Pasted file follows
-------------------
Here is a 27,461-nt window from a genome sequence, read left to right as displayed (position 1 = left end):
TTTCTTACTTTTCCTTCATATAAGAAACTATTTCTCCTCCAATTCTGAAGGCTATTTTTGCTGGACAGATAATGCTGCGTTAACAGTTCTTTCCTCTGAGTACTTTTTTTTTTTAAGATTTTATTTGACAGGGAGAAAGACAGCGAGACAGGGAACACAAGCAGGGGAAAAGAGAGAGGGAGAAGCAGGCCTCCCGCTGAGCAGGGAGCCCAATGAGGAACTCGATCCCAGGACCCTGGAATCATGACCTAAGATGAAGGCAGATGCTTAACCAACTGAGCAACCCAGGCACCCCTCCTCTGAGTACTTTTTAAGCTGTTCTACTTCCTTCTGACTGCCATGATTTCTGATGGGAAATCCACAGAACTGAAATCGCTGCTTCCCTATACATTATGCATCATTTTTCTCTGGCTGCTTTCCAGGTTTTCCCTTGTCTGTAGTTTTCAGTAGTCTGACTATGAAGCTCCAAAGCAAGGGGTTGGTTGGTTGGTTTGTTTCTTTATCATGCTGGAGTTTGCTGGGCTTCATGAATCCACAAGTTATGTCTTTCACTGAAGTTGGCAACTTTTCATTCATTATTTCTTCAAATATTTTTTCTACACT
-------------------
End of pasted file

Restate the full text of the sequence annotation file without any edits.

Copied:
Here is a 27,461-nt window from a genome sequence, read left to right as displayed (position 1 = left end):
TTTCTTACTTTTCCTTCATATAAGAAACTATTTCTCCTCCAATTCTGAAGGCTATTTTTGCTGGACAGATAATGCTGCGTTAACAGTTCTTTCCTCTGAGTACTTTTTTTTTTTAAGATTTTATTTGACAGGGAGAAAGACAGCGAGACAGGGAACACAAGCAGGGGAAAAGAGAGAGGGAGAAGCAGGCCTCCCGCTGAGCAGGGAGCCCAATGAGGAACTCGATCCCAGGACCCTGGAATCATGACCTAAGATGAAGGCAGATGCTTAACCAACTGAGCAACCCAGGCACCCCTCCTCTGAGTACTTTTTAAGCTGTTCTACTTCCTTCTGACTGCCATGATTTCTGATGGGAAATCCACAGAACTGAAATCGCTGCTTCCCTATACATTATGCATCATTTTTCTCTGGCTGCTTTCCAGGTTTTCCCTTGTCTGTAGTTTTCAGTAGTCTGACTATGAAGCTCCAAAGCAAGGGGTTGGTTGGTTGGTTTGTTTCTTTATCATGCTGGAGTTTGCTGGGCTTCATGAATCCACAAGTTATGTCTTTCACTGAAGTTGGCAACTTTTCATTCATTATTTCTTCAAATATTTTTTCTACACT